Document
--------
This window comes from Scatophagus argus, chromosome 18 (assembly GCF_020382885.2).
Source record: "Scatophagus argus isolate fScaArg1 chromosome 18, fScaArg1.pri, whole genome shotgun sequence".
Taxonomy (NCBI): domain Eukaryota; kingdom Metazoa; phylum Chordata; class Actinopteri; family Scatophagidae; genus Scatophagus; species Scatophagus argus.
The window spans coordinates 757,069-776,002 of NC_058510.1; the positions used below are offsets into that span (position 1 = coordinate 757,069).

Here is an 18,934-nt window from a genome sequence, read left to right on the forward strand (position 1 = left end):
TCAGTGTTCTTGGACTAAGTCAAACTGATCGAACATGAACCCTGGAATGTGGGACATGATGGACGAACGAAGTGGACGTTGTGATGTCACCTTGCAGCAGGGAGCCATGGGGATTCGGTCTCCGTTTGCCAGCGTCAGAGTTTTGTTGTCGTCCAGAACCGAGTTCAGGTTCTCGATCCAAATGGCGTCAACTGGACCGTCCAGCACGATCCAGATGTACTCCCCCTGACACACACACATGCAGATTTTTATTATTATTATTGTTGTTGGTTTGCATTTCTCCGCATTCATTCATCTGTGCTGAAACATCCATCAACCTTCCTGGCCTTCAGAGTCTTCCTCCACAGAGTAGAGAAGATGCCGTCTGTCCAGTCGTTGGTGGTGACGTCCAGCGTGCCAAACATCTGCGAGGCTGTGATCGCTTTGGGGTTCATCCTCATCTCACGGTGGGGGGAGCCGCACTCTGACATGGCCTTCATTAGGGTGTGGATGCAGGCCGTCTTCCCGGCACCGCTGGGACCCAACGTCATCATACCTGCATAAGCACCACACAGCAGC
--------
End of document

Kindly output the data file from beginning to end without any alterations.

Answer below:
This window comes from Scatophagus argus, chromosome 18 (assembly GCF_020382885.2).
Source record: "Scatophagus argus isolate fScaArg1 chromosome 18, fScaArg1.pri, whole genome shotgun sequence".
Taxonomy (NCBI): domain Eukaryota; kingdom Metazoa; phylum Chordata; class Actinopteri; family Scatophagidae; genus Scatophagus; species Scatophagus argus.
The window spans coordinates 757,069-776,002 of NC_058510.1; the positions used below are offsets into that span (position 1 = coordinate 757,069).

Here is an 18,934-nt window from a genome sequence, read left to right on the forward strand (position 1 = left end):
TCAGTGTTCTTGGACTAAGTCAAACTGATCGAACATGAACCCTGGAATGTGGGACATGATGGACGAACGAAGTGGACGTTGTGATGTCACCTTGCAGCAGGGAGCCATGGGGATTCGGTCTCCGTTTGCCAGCGTCAGAGTTTTGTTGTCGTCCAGAACCGAGTTCAGGTTCTCGATCCAAATGGCGTCAACTGGACCGTCCAGCACGATCCAGATGTACTCCCCCTGACACACACACATGCAGATTTTTATTATTATTATTGTTGTTGGTTTGCATTTCTCCGCATTCATTCATCTGTGCTGAAACATCCATCAACCTTCCTGGCCTTCAGAGTCTTCCTCCACAGAGTAGAGAAGATGCCGTCTGTCCAGTCGTTGGTGGTGACGTCCAGCGTGCCAAACATCTGCGAGGCTGTGATCGCTTTGGGGTTCATCCTCATCTCACGGTGGGGGGAGCCGCACTCTGACATGGCCTTCATTAGGGTGTGGATGCAGGCCGTCTTCCCGGCACCGCTGGGACCCAACGTCATCATACCTGCATAAGCACCACACAGCAGC